Throughout history, thinkers from mathematicians to theologians have pondered the mysterious relationship between numbers and the nature of reality. In this fascinating book, Mario Livio tells the tale of a number at the heart of that mystery: phi, or 1.6180339887. This curious mathematical relationship, widely known as the “Golden Ratio,” was defined by Euclid more than two thousand years ago because of its crucial role in the construction of the pentagram, to which magical properties had been attributed. Since then it has shown a propensity to appear in the most astonishing variety of places – from mollusk shells, sunflower florets, and the crystals of some materials, to the shapes of galaxies containing billions of stars. Psychological studies have investigated whether the Golden Ratio is the most aesthetically pleasing proportion extant, and it has been asserted that the creators of the Pyramids and the Parthenon employed it. It is believed to feature in works of art from Leonardo da Vinci’s Mona Lisa to Salvador Dali’s The Sacrament of the Last Supper, and poets and composers have used it in their works. It has even been suggested that it is connected to the behavior of the stock market!” The Golden Ratio is a journey through art and architecture, botany and biology, physics and mathematics. It tells the human story of numerous phi-fixated individuals, including the followers of Pythagoras, who believed that this proportion revealed the hand of God; astronomer Johannes Kepler, who saw phi as one of the greatest treasures of geometry; such medieval thinkers as mathematician Leonardo Fibonacci of Pisa; and such masters of the modern world as Debussy, Le Corbusier, Bartok, and physicist Roger Penrose. Wherever his quest for the meaning of phi takes him, Mario Livio reveals the world as a place where order, beauty, and eternal mystery will always coexist.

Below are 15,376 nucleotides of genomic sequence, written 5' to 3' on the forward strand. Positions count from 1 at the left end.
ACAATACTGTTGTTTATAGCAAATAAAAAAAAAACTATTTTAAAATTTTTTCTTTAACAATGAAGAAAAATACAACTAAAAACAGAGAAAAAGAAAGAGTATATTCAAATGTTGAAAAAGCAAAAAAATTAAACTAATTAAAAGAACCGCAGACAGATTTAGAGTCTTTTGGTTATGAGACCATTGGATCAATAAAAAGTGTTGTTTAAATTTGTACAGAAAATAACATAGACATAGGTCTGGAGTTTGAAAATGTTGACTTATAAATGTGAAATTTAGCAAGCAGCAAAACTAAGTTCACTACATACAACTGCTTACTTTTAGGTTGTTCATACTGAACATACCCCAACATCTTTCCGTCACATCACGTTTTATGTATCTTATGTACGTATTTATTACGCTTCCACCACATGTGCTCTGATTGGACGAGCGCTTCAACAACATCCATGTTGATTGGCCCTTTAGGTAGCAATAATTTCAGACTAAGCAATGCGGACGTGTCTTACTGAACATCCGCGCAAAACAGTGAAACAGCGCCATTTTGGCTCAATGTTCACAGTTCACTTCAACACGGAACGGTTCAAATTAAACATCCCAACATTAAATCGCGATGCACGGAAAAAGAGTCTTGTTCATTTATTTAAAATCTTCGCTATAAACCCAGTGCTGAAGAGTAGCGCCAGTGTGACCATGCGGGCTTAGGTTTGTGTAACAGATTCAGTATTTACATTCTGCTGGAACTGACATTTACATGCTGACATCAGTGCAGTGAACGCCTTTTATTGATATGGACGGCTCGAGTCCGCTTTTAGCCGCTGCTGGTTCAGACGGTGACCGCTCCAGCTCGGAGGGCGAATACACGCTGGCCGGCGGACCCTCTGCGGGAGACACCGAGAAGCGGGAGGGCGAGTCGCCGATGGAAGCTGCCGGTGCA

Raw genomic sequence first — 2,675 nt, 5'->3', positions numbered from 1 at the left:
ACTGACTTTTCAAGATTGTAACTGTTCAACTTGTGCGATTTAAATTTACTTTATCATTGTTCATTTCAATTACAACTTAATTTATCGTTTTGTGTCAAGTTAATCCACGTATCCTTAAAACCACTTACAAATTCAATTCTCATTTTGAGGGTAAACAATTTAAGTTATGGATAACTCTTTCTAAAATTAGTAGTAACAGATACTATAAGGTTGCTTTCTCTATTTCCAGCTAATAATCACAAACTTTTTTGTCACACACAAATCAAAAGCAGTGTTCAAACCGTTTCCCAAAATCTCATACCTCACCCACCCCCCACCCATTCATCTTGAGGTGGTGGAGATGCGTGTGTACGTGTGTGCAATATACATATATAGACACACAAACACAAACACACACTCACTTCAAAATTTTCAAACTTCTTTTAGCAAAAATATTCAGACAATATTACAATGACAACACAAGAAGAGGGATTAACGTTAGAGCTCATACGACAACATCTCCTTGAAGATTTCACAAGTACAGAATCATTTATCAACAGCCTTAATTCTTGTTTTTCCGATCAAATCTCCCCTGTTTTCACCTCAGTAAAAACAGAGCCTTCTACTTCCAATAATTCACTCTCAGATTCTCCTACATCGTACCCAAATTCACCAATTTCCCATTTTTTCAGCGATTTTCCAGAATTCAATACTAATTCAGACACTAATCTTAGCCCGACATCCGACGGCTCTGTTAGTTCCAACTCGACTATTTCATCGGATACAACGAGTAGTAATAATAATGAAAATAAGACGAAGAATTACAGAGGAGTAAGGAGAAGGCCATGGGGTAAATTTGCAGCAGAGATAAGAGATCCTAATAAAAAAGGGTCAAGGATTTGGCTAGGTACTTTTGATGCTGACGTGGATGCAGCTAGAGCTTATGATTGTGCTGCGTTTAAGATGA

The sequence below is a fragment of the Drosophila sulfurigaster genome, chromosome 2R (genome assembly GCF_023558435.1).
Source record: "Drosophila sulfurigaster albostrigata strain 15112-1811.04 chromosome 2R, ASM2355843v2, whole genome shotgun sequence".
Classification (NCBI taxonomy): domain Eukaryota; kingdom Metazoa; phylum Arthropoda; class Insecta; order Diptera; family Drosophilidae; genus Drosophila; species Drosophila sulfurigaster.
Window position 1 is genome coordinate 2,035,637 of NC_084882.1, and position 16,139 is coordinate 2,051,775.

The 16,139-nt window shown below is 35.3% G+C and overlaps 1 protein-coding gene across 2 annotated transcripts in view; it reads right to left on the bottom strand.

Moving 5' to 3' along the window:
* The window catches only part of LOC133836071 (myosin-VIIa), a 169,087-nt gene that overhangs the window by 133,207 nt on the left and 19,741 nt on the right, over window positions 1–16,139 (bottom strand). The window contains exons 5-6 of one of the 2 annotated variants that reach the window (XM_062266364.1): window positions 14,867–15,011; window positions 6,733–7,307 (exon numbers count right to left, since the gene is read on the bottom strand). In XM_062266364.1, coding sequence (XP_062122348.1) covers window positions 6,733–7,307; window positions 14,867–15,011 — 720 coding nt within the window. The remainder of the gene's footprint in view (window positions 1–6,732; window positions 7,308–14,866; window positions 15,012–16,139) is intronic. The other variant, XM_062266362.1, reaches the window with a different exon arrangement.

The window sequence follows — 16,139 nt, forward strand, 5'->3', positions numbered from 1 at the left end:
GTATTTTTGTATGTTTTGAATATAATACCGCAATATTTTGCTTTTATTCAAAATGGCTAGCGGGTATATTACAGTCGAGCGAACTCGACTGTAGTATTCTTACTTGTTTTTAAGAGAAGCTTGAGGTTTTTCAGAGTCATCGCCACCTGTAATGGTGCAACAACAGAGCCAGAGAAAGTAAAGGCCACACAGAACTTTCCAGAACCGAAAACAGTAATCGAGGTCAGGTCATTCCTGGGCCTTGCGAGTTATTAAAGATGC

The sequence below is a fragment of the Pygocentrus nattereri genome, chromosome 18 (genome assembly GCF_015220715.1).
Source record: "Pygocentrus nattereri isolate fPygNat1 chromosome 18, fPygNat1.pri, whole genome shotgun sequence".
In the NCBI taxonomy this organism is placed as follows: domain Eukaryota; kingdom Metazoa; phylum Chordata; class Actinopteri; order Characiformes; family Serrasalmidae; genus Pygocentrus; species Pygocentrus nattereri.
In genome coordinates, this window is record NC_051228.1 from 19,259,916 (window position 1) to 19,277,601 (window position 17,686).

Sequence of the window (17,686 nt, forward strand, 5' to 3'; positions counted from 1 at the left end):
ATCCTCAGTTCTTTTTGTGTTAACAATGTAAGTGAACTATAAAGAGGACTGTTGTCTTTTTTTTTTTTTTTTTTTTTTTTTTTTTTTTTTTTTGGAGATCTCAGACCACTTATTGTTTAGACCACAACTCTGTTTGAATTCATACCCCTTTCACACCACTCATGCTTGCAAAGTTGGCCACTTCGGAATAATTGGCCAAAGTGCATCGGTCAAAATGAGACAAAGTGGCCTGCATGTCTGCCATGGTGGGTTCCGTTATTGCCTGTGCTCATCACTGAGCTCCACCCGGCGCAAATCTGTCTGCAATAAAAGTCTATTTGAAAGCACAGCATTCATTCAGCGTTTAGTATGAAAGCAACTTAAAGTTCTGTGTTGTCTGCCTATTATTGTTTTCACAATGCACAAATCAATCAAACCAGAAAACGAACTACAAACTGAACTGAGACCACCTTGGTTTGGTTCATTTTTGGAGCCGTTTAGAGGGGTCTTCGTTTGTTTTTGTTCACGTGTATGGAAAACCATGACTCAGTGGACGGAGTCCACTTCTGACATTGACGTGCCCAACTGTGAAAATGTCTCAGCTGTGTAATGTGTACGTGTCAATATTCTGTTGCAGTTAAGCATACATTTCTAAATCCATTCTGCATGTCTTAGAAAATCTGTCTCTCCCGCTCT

Read a review of The Golden Ratio by Dr. Helen Joyce. Additionally, Dr. Livio has an article on the Golden Ratio and Aesthetics in +Plus Magazine.

The Accelerating Universe

In one of the most surprising and important findings in cosmology in the century, astronomers recently discovered that the unierse may be expanding at an ever-increasing rate. This discovery of an “accelerating universe” stunned many cosmologists because it directly contradicts their most deeply held beliefs about the evolution and fate of the universe. The discovery has therefore ignited a new revolution in cosmology in which scientists are wrestling anew with the most fundamental questions and revisiting ideas that were dismissed long ago.

As leading astrophysicist Mario Livio explains in this elegantly written and timely book, most cosmologists have long believed that the universe will expand at a gradually decreasing rate until the expansion effectively stops. In this pleasing scenario, the universe is perfectly poised between expanding into oblivion or collapsing in a “big crash” and will continue on in this miraculously balanced state for eternity. The discovery that the expansion appears in fact to be speeding up – and therefore that the universe will keep expanding faster and faster for infinity – throws the view of a perfectly balanced “beautiful universe” into question. Even more troubling, it threatens the cherished belief that the fundamental laws governing the cosmos are in themselves exquisitely “beautiful,” a belief that has always been a guiding light of discovery in cosmology.

What can explain this accelerated expansion? Does the universe have much less mass than originally thought? Is there some exotic unknown force, or new kind of energy, causing acceleration? Was Einstein’s “greatest blunder” – his idea of a cosmological constant – the right idea after all? What will the ultimate fate of the universe be? Must there be beauty in all good theories of the cosmos? Or are some of the laws governing the universe “ugly”?

In an entertaining and lively exploration of the answers to all of these questions, Mario Livio introduces readers to the “old cosmology,” which culminated in the view of the perfectly balanced universe, and then presents all of the ideas being explored by cosmologists in the “new cosmology” as they come to terms with the discovery of acceleration. Offering extraordinarily clear explanations of all the key concepts and theoretical ideas, Livio is a marvelous guide through this most exciting frontier in science today.

All content © Mario Livio unless noted otherwise.